A University of Georgia study suggested having shade for peppers. So now I have the two plants sitting under the shade of a yard tree with no apparent dire effects.
I've also taken advantage of a discarded garbage barrel and wash machine tub that are both filled with ground to grow some early season potatoes that I nurture with disposable cooking water.
Last year I pulled about seven pounds of potatoes from the barrel but this year it was down to about four pounds while the wash tub had about three pounds.
What was a total surprise, however, was to see three watermelon plants popping out of the soil in the garbage barrel after I removed the potatoes in late June. They've grown vines up to nine feet long and have set four watermelon.
They won't be large specimens and they might not become ripe but it's a bonus, given that my melons planted in the garden expired.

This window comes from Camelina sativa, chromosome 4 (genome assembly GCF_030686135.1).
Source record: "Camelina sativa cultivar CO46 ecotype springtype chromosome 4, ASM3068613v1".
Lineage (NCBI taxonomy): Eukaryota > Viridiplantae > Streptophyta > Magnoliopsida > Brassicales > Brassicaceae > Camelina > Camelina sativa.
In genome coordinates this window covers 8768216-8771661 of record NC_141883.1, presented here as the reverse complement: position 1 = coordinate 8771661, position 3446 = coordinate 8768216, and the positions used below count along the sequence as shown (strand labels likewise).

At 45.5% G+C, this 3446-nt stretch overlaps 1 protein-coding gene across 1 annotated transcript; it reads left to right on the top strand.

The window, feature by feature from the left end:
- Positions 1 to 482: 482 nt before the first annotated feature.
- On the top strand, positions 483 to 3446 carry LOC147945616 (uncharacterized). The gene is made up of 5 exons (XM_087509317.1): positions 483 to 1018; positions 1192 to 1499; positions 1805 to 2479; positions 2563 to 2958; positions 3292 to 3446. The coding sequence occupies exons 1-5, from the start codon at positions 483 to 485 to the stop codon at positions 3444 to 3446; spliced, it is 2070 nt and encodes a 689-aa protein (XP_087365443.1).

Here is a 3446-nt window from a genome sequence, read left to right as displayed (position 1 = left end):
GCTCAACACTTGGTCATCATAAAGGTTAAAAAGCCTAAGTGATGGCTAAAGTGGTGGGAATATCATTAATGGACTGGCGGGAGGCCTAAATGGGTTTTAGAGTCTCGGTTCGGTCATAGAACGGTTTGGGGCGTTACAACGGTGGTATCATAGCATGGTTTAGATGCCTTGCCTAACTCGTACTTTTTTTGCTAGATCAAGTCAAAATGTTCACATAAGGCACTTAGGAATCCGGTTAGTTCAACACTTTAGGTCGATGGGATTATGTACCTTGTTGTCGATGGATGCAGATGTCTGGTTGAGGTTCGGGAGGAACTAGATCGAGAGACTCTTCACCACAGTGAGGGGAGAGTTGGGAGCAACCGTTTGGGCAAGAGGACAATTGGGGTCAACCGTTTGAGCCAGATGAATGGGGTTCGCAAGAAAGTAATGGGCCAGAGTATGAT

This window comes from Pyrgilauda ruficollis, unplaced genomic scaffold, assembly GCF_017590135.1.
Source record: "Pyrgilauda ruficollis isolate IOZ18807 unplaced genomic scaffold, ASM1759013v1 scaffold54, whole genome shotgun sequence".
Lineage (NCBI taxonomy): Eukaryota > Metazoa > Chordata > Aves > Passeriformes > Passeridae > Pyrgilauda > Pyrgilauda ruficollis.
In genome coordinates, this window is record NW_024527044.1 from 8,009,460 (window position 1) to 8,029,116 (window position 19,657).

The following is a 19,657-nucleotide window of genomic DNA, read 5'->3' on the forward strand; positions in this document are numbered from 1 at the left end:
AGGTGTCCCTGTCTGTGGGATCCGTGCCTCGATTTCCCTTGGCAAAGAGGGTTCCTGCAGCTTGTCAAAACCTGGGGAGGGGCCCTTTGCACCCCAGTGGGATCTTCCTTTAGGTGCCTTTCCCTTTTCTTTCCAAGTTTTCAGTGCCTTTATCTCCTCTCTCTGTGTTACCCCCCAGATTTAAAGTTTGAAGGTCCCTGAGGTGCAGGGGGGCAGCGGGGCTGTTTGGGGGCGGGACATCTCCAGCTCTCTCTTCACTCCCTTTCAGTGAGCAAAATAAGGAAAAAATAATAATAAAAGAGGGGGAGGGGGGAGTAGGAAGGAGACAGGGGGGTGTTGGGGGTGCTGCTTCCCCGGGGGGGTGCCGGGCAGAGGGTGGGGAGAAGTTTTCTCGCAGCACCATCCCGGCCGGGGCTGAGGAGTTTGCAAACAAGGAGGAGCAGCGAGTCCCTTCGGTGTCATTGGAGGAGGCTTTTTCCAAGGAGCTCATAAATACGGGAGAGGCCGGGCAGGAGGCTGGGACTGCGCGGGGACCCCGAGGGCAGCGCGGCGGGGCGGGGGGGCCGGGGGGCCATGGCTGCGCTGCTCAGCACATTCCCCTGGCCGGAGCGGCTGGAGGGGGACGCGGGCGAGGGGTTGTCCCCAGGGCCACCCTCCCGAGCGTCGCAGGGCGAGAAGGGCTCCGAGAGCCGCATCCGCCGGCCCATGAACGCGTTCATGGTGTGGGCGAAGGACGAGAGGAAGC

Another surprise was how many of the radish seeds proved to be viable although they had to mature during the period of drought and heat. For an autumn crop of radish, I spread them around in the areas from which the potatoes were dug.
What happened, however, is that the young radish plants are as thick as grass in most places - probably too tightly bunched to produce decent tubers though the timetable for that runs into November.
It's the same problem as with the volunteer groundcherries, which are so crowded that they needed to be thinned so individual plants have a chance to spread and bear lots of fruit, some of which are being nabbed this year by ants and slugs once they fall to the ground.
With all that has already happened in the past five or so months, one wonders what'll happen until winter sets in.
The winter onions are already at a wonderful new stage for very nice greens and small bulbs but there are probably more surprises on the way before the ground freezes and the snow falls.